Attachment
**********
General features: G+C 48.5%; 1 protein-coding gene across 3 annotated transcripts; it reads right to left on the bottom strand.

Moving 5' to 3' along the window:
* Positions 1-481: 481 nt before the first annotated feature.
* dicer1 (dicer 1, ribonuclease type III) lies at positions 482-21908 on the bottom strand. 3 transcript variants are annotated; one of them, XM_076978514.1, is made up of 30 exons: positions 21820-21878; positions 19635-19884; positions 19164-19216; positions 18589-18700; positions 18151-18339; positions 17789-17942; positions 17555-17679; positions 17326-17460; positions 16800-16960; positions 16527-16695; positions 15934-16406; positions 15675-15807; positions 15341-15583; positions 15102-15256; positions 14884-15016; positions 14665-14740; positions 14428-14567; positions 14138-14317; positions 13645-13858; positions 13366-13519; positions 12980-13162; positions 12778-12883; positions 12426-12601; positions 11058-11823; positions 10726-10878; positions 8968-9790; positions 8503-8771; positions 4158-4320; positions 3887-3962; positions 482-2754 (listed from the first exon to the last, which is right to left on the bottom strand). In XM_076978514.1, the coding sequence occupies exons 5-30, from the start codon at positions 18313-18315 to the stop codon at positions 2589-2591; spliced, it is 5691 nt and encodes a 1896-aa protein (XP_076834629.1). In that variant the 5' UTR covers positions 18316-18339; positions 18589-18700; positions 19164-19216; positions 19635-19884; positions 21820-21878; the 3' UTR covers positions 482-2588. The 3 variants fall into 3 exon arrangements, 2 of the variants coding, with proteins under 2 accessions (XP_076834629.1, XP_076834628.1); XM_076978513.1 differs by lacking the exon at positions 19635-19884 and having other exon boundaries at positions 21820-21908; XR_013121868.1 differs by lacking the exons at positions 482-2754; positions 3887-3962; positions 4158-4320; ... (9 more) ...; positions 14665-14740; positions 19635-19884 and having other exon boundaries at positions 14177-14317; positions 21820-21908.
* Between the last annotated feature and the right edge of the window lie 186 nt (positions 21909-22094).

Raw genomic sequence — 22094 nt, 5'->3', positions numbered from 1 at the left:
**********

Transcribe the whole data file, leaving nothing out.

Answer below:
General features: G+C 48.5%; 1 protein-coding gene across 3 annotated transcripts; it reads right to left on the bottom strand.

Moving 5' to 3' along the window:
* Positions 1-481: 481 nt before the first annotated feature.
* dicer1 (dicer 1, ribonuclease type III) lies at positions 482-21908 on the bottom strand. 3 transcript variants are annotated; one of them, XM_076978514.1, is made up of 30 exons: positions 21820-21878; positions 19635-19884; positions 19164-19216; positions 18589-18700; positions 18151-18339; positions 17789-17942; positions 17555-17679; positions 17326-17460; positions 16800-16960; positions 16527-16695; positions 15934-16406; positions 15675-15807; positions 15341-15583; positions 15102-15256; positions 14884-15016; positions 14665-14740; positions 14428-14567; positions 14138-14317; positions 13645-13858; positions 13366-13519; positions 12980-13162; positions 12778-12883; positions 12426-12601; positions 11058-11823; positions 10726-10878; positions 8968-9790; positions 8503-8771; positions 4158-4320; positions 3887-3962; positions 482-2754 (listed from the first exon to the last, which is right to left on the bottom strand). In XM_076978514.1, the coding sequence occupies exons 5-30, from the start codon at positions 18313-18315 to the stop codon at positions 2589-2591; spliced, it is 5691 nt and encodes a 1896-aa protein (XP_076834629.1). In that variant the 5' UTR covers positions 18316-18339; positions 18589-18700; positions 19164-19216; positions 19635-19884; positions 21820-21878; the 3' UTR covers positions 482-2588. The 3 variants fall into 3 exon arrangements, 2 of the variants coding, with proteins under 2 accessions (XP_076834629.1, XP_076834628.1); XM_076978513.1 differs by lacking the exon at positions 19635-19884 and having other exon boundaries at positions 21820-21908; XR_013121868.1 differs by lacking the exons at positions 482-2754; positions 3887-3962; positions 4158-4320; ... (9 more) ...; positions 14665-14740; positions 19635-19884 and having other exon boundaries at positions 14177-14317; positions 21820-21908.
* Between the last annotated feature and the right edge of the window lie 186 nt (positions 21909-22094).

Raw genomic sequence — 22094 nt, 5'->3', positions numbered from 1 at the left: